Even a sales slowdown, as the chart shows, can significantly compress margins. Not to mention the abundance of recent data pointing to other pressures on margins: elevated wage growth raising fixed costs still higher, or discounted sales of excess inventory dragging down revenue. How all this adds up to 5.5 per cent earnings growth next year is something we cannot figure. (Ethan Wu)

Oil prices vs oil stock prices

West Texas Intermediate crude oil peaked at about $120 a barrel in mid-June and is down 40 per cent since, to $73 a barrel. The decline in Russian supply has not been as big as originally feared; the US has released reserves; the global economy is weakening; and so on.

Somehow, the S&P 500 sub-index of oil and gas stocks is down only 1 per cent over the same period. The one-year chart of the two is striking:

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It is tempting to look at this chart — and lots of people are looking at it — and say “something has to give”. Either the commodity has to rise quite a bit or the equities have to fall quite a bit.

Maybe, but there are a couple of reasons to remain calm.

Most generally, an oil company’s stock price ought to be less volatile than the commodity, in both directions: its value is the present value of future cash flows, which will be determined by a whole range of possible oil prices stretching to the temporal horizon. And for dividend investors, a decline is no longer a big deal so long as prices are high enough to support the payout. Furthermore, a significant chunk of oil company output has been hedged, further reducing volatility. Many oil companies also sell natural gas, where prices have fallen less.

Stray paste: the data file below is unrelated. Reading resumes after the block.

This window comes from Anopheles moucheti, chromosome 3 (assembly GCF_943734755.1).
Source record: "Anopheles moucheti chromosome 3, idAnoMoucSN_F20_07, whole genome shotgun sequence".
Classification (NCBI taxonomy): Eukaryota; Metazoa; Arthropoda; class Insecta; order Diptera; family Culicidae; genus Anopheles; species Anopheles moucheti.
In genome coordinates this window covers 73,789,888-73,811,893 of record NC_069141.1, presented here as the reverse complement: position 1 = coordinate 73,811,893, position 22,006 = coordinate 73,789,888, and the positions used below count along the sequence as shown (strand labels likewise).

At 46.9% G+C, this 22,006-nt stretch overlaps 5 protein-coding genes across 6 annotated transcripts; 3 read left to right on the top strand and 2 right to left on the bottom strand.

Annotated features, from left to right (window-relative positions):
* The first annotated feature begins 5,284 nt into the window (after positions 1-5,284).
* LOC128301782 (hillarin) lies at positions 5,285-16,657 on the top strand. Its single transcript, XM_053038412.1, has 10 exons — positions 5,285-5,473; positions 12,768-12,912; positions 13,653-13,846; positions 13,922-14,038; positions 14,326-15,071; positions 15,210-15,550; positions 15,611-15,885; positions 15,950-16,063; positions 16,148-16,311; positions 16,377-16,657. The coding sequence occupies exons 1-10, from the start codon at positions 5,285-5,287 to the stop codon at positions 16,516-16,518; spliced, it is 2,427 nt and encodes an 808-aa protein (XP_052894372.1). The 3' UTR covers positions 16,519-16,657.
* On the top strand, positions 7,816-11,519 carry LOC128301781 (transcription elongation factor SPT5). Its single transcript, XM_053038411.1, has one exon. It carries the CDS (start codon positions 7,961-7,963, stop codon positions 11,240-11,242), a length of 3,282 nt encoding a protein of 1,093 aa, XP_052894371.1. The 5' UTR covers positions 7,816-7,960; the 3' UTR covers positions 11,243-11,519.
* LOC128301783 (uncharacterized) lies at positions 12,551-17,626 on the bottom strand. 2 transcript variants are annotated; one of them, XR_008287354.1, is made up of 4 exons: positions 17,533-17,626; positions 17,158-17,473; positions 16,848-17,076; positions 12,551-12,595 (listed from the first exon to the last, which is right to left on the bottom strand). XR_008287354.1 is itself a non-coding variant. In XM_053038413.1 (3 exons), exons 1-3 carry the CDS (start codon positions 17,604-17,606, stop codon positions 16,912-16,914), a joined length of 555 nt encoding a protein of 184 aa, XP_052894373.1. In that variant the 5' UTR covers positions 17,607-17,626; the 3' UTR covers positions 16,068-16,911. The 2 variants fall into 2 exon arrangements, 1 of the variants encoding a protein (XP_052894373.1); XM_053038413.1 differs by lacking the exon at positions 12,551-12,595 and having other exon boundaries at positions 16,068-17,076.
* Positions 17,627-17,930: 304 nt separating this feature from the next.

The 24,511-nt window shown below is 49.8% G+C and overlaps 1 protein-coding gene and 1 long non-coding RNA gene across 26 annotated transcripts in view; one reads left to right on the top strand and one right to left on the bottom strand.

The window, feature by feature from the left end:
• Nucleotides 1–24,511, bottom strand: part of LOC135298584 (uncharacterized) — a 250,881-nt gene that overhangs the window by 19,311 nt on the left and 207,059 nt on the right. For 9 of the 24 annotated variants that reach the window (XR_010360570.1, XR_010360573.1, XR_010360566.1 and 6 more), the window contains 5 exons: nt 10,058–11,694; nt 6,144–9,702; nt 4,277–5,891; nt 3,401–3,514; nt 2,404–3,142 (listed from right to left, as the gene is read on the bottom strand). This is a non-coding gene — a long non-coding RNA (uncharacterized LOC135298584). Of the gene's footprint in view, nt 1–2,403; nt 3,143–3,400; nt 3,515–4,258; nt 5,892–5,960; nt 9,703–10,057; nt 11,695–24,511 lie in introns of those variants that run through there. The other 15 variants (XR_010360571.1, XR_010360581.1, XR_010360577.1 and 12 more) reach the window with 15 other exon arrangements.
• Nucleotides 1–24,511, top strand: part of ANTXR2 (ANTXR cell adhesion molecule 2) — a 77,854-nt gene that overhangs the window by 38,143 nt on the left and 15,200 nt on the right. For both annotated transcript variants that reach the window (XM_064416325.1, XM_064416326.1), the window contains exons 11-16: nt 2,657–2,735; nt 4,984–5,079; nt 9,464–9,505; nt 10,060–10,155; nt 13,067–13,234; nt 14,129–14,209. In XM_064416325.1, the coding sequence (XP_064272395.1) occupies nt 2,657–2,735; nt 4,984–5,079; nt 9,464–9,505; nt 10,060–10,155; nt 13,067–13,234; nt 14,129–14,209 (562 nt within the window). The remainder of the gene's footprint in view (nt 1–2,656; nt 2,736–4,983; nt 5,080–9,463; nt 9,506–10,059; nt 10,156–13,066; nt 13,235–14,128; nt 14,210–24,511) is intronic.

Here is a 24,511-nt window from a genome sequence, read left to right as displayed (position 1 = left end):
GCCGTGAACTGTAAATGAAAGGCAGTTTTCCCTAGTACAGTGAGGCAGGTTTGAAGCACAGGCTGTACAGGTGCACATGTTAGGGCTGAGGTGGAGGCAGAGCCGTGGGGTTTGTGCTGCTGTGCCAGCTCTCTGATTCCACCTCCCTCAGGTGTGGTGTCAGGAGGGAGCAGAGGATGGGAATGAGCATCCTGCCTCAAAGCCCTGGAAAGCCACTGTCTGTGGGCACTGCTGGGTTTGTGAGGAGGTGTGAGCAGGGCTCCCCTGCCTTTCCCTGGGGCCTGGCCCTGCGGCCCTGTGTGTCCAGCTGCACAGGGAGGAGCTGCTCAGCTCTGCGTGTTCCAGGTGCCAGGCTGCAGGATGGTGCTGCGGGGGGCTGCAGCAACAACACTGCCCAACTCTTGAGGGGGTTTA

Some industry observers point out that (a) supply and demand fundamentals will push the oil price back up soon and (b) oil stocks are priced for oil prices not far from their current level. Here, for example, is Matt Portillo of TPH & Co:

In a moderate recession crude should linger around $70/bbl; which combined with the potential for an [strategic petroleum reserve] refill and further actions by OPEC could start to support more of a floor on the commodity. Using upstream stocks as a proxy, with the recent sell off in the space, names are now discounting $55-65/bbl long term . . . heading into 2024 as we see falling global spare capacity pushing oil back towards $100/bbl

Others argue that bearish macro traders have taken effective control of the oil price, driving it below its fundamental value.